Gov. Jan Brewer signed legislation Thursday giving her the power to sue the federal government over the new health care legislation.
Brewer sought the authorization, contending Congress and President Obama overstepped their legal authority by requiring states to continue funding their own health care programs at current levels to qualify for expanded federal aid in 2014.
She also contends it is illegal for the federal government to mandate that individuals purchase health insurance for themselves or face a fine.
The law, which passed with only Republican votes, follows the announcement by Attorney General Terry Goddard, a Democrat, that he would not join in a lawsuit filed by 13 other states challenging the federal law.
Goddard said there is no actual mandate on states but a financial carrot and stick: Fund the programs to get federal dollars; refuse to fund it and be responsible for the entire financial burden of providing health care for the poor.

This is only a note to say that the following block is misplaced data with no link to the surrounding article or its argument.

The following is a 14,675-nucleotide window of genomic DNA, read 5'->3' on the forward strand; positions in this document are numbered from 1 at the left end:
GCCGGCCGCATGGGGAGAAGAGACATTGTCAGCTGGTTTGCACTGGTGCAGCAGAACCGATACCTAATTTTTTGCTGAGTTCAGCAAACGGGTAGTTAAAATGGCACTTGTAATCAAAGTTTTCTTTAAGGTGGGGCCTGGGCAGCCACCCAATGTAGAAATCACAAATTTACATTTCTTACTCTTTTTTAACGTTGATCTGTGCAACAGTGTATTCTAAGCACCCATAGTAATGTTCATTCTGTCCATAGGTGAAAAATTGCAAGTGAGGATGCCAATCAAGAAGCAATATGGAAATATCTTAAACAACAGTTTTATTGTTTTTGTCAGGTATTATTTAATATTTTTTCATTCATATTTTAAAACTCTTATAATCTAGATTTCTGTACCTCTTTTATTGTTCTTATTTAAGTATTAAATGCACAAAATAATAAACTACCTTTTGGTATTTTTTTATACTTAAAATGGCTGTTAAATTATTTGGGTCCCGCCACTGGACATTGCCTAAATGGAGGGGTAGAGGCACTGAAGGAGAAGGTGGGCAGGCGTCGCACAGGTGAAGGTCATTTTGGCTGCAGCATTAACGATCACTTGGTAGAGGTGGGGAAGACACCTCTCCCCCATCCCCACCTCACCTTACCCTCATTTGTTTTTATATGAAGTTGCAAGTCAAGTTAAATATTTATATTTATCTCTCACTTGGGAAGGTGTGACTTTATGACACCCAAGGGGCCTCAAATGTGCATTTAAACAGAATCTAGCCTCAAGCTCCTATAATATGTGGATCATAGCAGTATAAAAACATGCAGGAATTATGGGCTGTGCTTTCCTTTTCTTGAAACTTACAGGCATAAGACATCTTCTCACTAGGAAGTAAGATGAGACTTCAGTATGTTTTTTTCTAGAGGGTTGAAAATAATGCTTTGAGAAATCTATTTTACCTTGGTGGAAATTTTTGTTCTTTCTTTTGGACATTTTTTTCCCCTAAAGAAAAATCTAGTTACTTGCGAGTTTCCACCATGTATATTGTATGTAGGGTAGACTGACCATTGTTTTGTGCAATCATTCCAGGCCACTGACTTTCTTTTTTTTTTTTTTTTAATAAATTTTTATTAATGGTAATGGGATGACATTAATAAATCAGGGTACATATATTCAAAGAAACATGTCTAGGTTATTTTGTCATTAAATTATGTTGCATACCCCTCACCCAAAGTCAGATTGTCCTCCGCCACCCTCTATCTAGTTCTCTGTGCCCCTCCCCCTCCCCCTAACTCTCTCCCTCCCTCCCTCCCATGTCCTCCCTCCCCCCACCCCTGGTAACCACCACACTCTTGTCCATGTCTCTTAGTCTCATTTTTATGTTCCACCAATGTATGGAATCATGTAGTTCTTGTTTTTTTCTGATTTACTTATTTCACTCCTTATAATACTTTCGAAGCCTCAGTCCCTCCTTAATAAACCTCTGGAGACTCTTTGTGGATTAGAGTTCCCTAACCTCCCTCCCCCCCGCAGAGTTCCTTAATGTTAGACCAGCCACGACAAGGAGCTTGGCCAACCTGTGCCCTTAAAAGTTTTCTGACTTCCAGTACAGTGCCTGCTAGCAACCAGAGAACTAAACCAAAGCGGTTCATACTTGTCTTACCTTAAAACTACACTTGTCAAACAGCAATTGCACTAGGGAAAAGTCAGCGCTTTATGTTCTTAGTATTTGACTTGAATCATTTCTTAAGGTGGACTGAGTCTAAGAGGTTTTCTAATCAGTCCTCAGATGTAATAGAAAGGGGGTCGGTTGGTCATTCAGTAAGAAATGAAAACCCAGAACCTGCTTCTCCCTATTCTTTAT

And he said individuals do have a choice: buy insurance or pay a penalty.
Brewer, in a prepared statement, said Goddard is wrong. She called the new law "defining legislation ... that fortifies the state of Arizona's ability to defend the rights of Arizona citizens, rights that today under direct assault by the federal government through its oppressive and unfunded health care mandates.''
Legislative Democrats, in opposing the measure, sided with Goddard in concluding the litigation would be fruitless. They also chided Republicans for authorizing Brewer to spend money hiring outside lawyers when the state is struggling to balance its books.
Brewer said that may be a moot point.
"I have received an offer of no-cost legal counsel that I will be very seriously considering,'' she said in her prepared statement. But she did not identify the source.
The fight has taken on political overtones, as Goddard is a Democratic candidate for governor and will face off against Brewer if she survives the Republican primary.
"This is not the time for indecision or political gamesmanship by the Arizona attorney general,'' Brewer said in her statement. "This is the time for vigorously defending our constitutional rights.''
Goddard called the special session to pass the authorization a "shameless stunt to score political points when our state has many more urgent needs.''